"A large crowd had gathered outside Gate C" unbeknown to Stephen had been altered by officers from South Yorkshire Police to instead read "A large drunken and unruly mob had gathered outside Gate C. "

"That's truly diabolical", I said, even though I had been for many years acutely aware of the statement changes made by my former employers. Somehow hearing it first hand shocked me.

Stephen was never called to be a witness, and those officers criminally responsible for making such devilish alterations, avoided prosecution when Donald Denton, Alan Foster and Peter Metcalf were acquitted by judge William Davis.

Lord Justice William Davis to the Judicial Hall of Shame (

In turn, I told the two brothers about the unjust judge Openshaw, and The Hillsborough Ripple Effect film, made by Muad'Dib, The Sun of Righteousness.

The sun was shining in Gibraltar yesterday.


18th April 2022
Dear David,

Good morning and good wishes.

Hopefully by now, you will have seen the printed copy of the report about Peter Openshaw with reference to the early retirement of Ian McGrail.

A version of the same report with its hyperlinks is now available on-line as provided below.

The Openshaw Report - Defending Gibraltar / British Sovereignty - Defending Gibraltar (

We appreciate that the choice of Peter Openshaw was probably a decision made for you in London, and not a decision of your own making.

It's now over a year (1st April 2021) since you kindly and encouragingly wrote a letter to me with reference to the Gibraltar Messenger's work of The Rock of His Defence, but we note that you have yet to arrange a meeting.

May be the time has never been right, but be that as it may, we nevertheless want you to know that as The Lord's disciples here on The Rock, we would still be very pleased to have an opportunity to brief you insightfully about The Lord's work, especially with reference to Gibraltar and The British Israelite Throne.

With best wishes.

Tony Farrell


19th April 2022

Dear Tony,

I have read your email with complete astonishment, in particular the quite wrong criticism of a former High Court Judge. It seems to me that no one can do right in Gibraltar and this tarring of such a senior retired High Court Judge is completely unacceptable. He was appointed at the strongest recommendation of the Chief Justice of England and Wales. Perhaps the author should take up his argument with the Chief Justice and not with the Governor.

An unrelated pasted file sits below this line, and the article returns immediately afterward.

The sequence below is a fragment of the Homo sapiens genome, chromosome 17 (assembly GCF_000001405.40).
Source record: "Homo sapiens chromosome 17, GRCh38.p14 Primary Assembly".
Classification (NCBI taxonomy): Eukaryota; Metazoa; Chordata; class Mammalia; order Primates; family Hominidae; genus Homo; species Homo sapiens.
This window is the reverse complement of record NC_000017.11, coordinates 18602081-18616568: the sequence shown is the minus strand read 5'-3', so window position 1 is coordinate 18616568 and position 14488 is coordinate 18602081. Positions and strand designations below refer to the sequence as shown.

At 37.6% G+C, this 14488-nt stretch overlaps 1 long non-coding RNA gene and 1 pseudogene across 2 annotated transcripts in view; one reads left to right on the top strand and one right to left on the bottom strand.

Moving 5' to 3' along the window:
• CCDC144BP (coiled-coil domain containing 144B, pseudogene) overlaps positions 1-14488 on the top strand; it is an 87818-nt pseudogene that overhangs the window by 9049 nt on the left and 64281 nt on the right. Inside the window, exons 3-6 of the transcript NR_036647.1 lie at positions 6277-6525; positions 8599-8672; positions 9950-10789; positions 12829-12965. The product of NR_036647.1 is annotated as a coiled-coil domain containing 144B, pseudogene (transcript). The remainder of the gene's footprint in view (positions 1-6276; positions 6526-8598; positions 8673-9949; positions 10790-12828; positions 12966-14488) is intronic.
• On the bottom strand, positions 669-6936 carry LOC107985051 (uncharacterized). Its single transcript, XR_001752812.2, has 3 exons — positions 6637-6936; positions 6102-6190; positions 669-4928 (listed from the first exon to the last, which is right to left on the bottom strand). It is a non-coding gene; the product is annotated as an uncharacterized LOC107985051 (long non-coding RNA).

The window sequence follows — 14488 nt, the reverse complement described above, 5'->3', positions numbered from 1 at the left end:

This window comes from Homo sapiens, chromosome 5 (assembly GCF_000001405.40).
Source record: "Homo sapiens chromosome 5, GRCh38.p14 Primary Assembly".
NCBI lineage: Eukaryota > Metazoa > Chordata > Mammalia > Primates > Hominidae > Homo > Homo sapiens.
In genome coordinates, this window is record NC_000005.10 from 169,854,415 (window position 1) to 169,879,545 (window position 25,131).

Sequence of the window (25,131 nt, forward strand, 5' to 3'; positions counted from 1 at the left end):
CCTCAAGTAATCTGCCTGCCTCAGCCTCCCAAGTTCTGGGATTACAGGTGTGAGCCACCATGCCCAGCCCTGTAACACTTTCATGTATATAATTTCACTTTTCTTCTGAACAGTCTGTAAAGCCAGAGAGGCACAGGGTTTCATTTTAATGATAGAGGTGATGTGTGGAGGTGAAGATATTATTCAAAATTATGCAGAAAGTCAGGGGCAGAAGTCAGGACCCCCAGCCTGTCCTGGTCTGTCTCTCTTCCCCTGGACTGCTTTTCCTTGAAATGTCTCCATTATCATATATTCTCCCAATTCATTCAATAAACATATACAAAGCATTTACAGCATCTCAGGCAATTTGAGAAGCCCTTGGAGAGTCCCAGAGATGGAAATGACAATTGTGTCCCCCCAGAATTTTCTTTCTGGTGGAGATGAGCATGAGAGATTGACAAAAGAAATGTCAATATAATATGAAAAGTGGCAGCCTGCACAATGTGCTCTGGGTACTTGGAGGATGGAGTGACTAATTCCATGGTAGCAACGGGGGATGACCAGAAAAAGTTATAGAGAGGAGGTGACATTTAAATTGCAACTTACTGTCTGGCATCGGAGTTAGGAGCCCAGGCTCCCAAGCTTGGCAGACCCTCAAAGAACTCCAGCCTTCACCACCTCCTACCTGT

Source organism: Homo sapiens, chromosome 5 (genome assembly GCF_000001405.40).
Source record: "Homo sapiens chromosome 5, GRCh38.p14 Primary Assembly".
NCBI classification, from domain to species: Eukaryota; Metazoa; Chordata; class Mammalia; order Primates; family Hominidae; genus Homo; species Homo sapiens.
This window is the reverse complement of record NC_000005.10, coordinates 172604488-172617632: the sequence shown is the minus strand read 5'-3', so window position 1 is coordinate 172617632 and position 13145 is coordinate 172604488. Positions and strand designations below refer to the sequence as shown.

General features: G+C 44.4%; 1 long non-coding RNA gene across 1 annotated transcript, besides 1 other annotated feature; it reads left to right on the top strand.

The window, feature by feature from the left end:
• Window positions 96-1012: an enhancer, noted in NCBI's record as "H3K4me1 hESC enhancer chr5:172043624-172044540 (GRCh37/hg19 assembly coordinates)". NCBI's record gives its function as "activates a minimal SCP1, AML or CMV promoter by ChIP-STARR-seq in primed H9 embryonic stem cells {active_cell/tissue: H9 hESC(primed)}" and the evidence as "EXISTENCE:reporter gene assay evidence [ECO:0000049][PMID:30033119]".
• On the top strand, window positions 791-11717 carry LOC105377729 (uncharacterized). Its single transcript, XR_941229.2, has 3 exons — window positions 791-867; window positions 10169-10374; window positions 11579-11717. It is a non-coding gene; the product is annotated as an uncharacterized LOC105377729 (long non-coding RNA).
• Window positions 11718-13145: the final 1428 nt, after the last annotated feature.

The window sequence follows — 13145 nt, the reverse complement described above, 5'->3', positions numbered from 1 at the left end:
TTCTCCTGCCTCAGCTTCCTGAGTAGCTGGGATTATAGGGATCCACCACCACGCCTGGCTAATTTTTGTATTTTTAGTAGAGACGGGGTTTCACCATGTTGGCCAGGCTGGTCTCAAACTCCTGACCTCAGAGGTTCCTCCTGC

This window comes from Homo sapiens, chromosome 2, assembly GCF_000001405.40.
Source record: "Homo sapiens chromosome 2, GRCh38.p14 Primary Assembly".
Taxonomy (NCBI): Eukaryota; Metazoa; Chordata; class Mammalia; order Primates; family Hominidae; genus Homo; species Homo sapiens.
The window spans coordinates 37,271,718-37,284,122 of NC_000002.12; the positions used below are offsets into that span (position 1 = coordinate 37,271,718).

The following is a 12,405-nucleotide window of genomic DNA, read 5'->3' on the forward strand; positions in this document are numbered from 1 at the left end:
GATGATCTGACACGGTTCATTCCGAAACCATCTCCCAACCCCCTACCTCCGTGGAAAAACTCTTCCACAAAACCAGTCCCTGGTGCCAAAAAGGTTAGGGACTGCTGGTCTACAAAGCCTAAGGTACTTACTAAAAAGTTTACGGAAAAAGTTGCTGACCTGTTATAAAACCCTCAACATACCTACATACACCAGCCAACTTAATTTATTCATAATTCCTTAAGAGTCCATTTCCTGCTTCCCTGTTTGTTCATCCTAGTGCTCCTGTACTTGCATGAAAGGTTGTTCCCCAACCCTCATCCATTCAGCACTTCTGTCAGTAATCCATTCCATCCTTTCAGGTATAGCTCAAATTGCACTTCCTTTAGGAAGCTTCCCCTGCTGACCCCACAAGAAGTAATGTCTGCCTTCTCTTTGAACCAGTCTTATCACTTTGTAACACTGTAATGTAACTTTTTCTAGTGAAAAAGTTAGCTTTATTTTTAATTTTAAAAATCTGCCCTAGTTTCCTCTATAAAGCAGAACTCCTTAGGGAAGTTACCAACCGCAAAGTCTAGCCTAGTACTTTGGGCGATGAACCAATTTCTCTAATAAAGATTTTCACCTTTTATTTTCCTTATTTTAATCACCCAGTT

I am sure that we will find time to meet soon but I confess that I have been so surprised by what has been written in the email that you have sent me that I doubt that any good will come of our meeting.

Please take great care and with my warmest good wishes.


Vice Admiral Sir David Steel | Governor and Commander-in-Chief | Office of the Governor | Gibraltar

The Convent | Main Street | Gibraltar | GX1 1AA


GBC - TV Programmes


A preliminary hearing of the Inquiry into the retirement of Police Commissioner, Ian McGrail, will be held at the Garrison Library on Wednesday.

In June 2020, Ian McGrail announced his retirement as Commissioner of Police, serving just two of his appointed four years.

The two day session has been set up to deal with procedural and administrative matters and to put in place directions to progress the Inquiry.

Sir Peter Openshaw will be the judge presiding over the Inquiry.

Julian Santos, has been appointed as Counsel to the Inquiry, and Stephen Catania, together with Jemma Emmerson and Sunil Chandiramani as Solicitors to the Inquiry.

The Government has appointed Sir Peter Caruana QC to represent it.

Mr McGrail is represented by Charles and Nicholas Gomez and they have appointed two specialist counsel from the UK, Caoilfhionn Gallagher QC and Adam Wagner from Doughty Street Chambers.

1 Like

*McGrail Inquiry first hearing in public tomorrow